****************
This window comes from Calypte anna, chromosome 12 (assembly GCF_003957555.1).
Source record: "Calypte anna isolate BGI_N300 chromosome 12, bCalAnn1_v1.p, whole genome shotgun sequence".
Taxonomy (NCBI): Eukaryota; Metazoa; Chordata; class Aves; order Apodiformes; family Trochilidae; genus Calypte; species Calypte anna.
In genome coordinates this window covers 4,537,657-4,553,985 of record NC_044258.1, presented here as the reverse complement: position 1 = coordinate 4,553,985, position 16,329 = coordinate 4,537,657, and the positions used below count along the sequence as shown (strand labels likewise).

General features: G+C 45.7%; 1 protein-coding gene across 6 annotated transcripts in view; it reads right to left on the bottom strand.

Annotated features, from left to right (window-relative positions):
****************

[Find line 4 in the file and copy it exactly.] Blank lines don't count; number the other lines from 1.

In genome coordinates this window covers 4,537,657-4,553,985 of record NC_044258.1, presented here as the reverse complement: position 1 = coordinate 4,553,985, position 16,329 = coordinate 4,537,657, and the positions used below count along the sequence as shown (strand labels likewise).